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Sunday, 20 September 2009

The challenges facing rural Wales

(This is the summary of a speech given at a Plaid Cymru fringe discussion at Conference)

The challenges facing rural Wales cannot be divorced from World aims of producing 2 times the food using less water by 2050 to feed 9 billion people

We need to deal with climate change, be carbon neutral, use less fossil fuels and produce less greenhouse gases. This very much includes farming where dairy cows produce 200 litres of methane per cow per day.

We must secure our own food supply and minimise food waste. Accept that we cannot grow everything cannot live only on mutton, beef and milk. We will still import food.

Food has to be affordable - consumer prices index in August 2008 showed food inflation running at an annual rate of 13.7%. Prices for oils and fats increased by 29% in the year to July 2008, meat by 16.3%, bread and cereals by 15.9%, vegetables by 11.1% and fruit by 10.7%

Targets to increase yields by 50% by 2030 or 100% by 2050 suggests an annual rate of growth in production 1.6%. This has been achieved in recent times but some crops have already reached their genetic potential, particularly in the USA, and it is an open question where do we go from here?

Important methane research at IBERS Aberystwyth to reduce the greenhouse gas emissions produced by the food system.

The dependency of the food chain on fossil fuels has implications for all but particularly organic farming. Organic farmers frequently use more fossil fuels to keep crops free from weeds.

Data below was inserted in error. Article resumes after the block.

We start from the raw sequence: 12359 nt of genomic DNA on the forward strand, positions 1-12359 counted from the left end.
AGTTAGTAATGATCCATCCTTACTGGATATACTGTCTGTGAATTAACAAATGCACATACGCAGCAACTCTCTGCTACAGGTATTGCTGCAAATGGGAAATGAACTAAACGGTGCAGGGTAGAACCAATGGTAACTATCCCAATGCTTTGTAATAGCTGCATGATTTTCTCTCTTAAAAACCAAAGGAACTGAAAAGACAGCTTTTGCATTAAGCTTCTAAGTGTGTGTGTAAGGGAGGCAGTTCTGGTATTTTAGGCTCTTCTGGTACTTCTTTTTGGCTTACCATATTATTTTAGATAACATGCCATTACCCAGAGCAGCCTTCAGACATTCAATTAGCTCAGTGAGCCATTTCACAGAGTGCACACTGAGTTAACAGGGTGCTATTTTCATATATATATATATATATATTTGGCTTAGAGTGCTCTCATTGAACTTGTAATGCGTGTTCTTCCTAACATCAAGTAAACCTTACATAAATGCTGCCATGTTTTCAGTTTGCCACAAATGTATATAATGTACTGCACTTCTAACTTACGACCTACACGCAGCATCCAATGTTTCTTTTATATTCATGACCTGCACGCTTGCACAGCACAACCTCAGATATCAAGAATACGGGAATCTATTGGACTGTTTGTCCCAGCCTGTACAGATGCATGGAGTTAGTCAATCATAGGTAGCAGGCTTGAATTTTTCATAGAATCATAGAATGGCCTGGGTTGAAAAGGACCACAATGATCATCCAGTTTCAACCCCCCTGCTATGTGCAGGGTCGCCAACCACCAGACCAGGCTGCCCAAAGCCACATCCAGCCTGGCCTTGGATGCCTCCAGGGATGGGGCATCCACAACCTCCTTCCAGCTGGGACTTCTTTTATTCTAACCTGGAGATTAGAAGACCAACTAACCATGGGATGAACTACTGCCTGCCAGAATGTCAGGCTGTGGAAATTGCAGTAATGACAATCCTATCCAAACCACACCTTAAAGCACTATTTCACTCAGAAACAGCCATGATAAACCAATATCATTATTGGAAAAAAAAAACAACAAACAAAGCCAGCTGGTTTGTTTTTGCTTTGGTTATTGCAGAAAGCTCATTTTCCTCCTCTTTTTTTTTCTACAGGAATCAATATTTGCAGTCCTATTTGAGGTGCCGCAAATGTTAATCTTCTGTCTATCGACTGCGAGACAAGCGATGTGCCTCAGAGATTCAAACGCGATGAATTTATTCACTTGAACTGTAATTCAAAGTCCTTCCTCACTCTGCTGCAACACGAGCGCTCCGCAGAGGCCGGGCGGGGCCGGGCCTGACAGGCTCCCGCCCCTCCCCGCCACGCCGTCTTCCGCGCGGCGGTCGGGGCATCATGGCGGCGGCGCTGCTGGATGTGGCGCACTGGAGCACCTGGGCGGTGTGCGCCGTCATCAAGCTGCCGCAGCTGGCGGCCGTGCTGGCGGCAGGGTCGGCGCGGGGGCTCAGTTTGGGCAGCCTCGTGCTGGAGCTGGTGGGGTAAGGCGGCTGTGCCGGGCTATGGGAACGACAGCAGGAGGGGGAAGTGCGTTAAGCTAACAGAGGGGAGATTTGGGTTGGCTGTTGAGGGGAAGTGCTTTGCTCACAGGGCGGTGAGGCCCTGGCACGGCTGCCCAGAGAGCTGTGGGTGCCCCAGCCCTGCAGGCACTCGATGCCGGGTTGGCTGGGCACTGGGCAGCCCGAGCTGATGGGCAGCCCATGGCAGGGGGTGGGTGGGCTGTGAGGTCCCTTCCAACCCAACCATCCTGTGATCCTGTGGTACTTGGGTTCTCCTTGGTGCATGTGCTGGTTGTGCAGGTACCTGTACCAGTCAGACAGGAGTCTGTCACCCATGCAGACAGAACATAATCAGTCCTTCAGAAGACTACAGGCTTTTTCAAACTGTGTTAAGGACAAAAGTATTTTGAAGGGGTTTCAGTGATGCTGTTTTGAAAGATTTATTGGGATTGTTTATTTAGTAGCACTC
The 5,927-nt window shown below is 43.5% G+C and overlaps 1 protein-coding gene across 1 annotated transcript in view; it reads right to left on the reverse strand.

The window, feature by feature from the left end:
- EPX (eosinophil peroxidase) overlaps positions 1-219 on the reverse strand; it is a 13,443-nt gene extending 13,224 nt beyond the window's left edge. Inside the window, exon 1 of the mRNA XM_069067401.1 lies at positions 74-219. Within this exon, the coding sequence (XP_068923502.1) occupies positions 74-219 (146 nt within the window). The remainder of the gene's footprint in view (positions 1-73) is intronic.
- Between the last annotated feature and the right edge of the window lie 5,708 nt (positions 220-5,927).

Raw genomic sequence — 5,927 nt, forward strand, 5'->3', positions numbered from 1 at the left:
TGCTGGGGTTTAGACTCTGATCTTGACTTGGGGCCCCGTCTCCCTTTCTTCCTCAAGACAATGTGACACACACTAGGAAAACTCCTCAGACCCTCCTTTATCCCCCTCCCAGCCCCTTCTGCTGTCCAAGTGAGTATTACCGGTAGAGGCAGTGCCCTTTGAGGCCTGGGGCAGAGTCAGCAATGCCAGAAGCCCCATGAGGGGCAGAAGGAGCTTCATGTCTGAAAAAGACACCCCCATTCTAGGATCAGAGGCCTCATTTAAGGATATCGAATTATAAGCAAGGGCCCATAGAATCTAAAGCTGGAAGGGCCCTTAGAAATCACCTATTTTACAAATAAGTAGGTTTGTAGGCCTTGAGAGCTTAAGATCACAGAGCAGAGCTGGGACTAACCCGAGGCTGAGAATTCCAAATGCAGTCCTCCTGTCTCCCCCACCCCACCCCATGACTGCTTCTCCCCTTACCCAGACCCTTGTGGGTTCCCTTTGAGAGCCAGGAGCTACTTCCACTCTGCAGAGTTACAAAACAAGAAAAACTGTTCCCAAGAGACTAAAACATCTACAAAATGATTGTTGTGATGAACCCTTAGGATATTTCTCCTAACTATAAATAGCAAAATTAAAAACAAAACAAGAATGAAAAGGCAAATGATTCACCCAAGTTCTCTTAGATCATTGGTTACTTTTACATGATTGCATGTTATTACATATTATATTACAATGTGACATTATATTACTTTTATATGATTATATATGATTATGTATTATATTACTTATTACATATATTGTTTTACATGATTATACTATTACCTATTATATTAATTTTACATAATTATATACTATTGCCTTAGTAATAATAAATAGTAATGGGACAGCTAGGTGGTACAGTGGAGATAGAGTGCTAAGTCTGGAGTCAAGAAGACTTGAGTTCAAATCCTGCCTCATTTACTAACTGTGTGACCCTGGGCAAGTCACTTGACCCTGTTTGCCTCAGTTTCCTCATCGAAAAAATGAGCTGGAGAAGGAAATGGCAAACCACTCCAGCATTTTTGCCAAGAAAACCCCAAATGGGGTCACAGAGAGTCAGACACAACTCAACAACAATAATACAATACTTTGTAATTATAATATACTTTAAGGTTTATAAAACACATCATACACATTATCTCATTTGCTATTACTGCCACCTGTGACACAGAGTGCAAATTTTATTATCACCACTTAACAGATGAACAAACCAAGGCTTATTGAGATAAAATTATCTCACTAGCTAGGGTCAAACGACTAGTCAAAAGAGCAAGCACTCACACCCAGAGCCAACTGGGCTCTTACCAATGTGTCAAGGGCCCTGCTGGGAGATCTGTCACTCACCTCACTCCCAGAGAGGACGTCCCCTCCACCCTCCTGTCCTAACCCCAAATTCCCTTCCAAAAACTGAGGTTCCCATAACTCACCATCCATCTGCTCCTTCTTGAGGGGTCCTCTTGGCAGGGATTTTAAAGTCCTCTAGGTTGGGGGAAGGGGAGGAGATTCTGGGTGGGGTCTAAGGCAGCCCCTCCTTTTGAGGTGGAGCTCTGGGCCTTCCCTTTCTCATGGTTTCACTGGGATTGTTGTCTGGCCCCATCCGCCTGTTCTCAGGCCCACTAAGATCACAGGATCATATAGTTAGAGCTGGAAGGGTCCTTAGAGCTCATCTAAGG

Ironic that climate change in all likelyhood will allow us to grow more fruit, vegetables and cereals in Wales as crop growing climate moves westwards.

Last and most important point - water

Wales needs control of its own water. A Welsh Parliament in 2020 will have to decide which valley to flood in order to maintain water supplies! A Welsh Parliament in control of its own water would be a powerful economic entity.

Selling water could solve many economic problems but create many political problems.

1 comment:

Clive King said...

A major challenge for rural areas is keeping those who have drive, ambition and are able to generate wealth. No, I don't mean the armies of local government and Quango officials on significant salaries and defined benefit pensions. I mean people who take the some risk and apply their abilities in business, be it local, national or international. The proposed 50% tax rate for those earning over 50k is a signal that Plaid policy does not want/value successful people who can bring wealth in from outside. This type of policy will only assist in keeping Wales a dependent nation without achieving the aim of improved social inclusion. Tax revenue from 40% of 50k is better than 50% of zero. No holistic economic mastermind behind this policy I fear.